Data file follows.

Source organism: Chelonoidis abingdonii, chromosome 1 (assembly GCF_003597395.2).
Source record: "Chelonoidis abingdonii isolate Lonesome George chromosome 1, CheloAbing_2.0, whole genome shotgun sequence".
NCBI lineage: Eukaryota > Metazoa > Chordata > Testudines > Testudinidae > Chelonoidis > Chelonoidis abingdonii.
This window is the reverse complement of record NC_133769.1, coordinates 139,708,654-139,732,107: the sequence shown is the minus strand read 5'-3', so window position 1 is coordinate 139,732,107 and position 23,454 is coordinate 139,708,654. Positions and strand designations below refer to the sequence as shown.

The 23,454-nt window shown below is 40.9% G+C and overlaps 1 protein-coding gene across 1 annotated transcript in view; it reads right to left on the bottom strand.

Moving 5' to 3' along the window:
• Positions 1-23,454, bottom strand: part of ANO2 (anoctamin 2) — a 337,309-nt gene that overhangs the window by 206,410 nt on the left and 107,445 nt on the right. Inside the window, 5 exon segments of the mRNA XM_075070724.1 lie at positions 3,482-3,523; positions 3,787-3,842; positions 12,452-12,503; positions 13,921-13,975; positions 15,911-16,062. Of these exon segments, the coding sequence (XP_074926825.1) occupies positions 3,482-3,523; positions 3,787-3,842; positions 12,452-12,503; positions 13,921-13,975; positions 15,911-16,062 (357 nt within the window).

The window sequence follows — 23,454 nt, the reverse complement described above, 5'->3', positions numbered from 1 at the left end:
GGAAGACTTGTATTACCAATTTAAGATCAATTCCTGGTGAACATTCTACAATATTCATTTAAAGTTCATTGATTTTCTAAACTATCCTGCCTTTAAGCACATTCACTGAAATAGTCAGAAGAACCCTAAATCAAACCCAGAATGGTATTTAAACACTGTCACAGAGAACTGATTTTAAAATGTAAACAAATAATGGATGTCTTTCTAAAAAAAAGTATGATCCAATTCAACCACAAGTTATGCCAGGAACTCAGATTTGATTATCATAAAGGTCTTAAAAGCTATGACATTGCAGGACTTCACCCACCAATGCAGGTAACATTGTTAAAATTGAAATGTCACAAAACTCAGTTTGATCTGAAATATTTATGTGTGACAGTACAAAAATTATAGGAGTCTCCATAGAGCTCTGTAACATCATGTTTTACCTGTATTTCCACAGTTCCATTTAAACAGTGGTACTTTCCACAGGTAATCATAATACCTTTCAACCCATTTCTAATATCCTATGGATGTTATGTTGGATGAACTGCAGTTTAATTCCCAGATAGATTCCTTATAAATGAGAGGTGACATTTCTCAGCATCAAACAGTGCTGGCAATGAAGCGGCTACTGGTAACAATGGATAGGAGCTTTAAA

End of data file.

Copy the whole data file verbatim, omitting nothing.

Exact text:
Source organism: Chelonoidis abingdonii, chromosome 1 (assembly GCF_003597395.2).
Source record: "Chelonoidis abingdonii isolate Lonesome George chromosome 1, CheloAbing_2.0, whole genome shotgun sequence".
NCBI lineage: Eukaryota > Metazoa > Chordata > Testudines > Testudinidae > Chelonoidis > Chelonoidis abingdonii.
This window is the reverse complement of record NC_133769.1, coordinates 139,708,654-139,732,107: the sequence shown is the minus strand read 5'-3', so window position 1 is coordinate 139,732,107 and position 23,454 is coordinate 139,708,654. Positions and strand designations below refer to the sequence as shown.

The 23,454-nt window shown below is 40.9% G+C and overlaps 1 protein-coding gene across 1 annotated transcript in view; it reads right to left on the bottom strand.

Moving 5' to 3' along the window:
• Positions 1-23,454, bottom strand: part of ANO2 (anoctamin 2) — a 337,309-nt gene that overhangs the window by 206,410 nt on the left and 107,445 nt on the right. Inside the window, 5 exon segments of the mRNA XM_075070724.1 lie at positions 3,482-3,523; positions 3,787-3,842; positions 12,452-12,503; positions 13,921-13,975; positions 15,911-16,062. Of these exon segments, the coding sequence (XP_074926825.1) occupies positions 3,482-3,523; positions 3,787-3,842; positions 12,452-12,503; positions 13,921-13,975; positions 15,911-16,062 (357 nt within the window).

The window sequence follows — 23,454 nt, the reverse complement described above, 5'->3', positions numbered from 1 at the left end:
GGAAGACTTGTATTACCAATTTAAGATCAATTCCTGGTGAACATTCTACAATATTCATTTAAAGTTCATTGATTTTCTAAACTATCCTGCCTTTAAGCACATTCACTGAAATAGTCAGAAGAACCCTAAATCAAACCCAGAATGGTATTTAAACACTGTCACAGAGAACTGATTTTAAAATGTAAACAAATAATGGATGTCTTTCTAAAAAAAAGTATGATCCAATTCAACCACAAGTTATGCCAGGAACTCAGATTTGATTATCATAAAGGTCTTAAAAGCTATGACATTGCAGGACTTCACCCACCAATGCAGGTAACATTGTTAAAATTGAAATGTCACAAAACTCAGTTTGATCTGAAATATTTATGTGTGACAGTACAAAAATTATAGGAGTCTCCATAGAGCTCTGTAACATCATGTTTTACCTGTATTTCCACAGTTCCATTTAAACAGTGGTACTTTCCACAGGTAATCATAATACCTTTCAACCCATTTCTAATATCCTATGGATGTTATGTTGGATGAACTGCAGTTTAATTCCCAGATAGATTCCTTATAAATGAGAGGTGACATTTCTCAGCATCAAACAGTGCTGGCAATGAAGCGGCTACTGGTAACAATGGATAGGAGCTTTAAA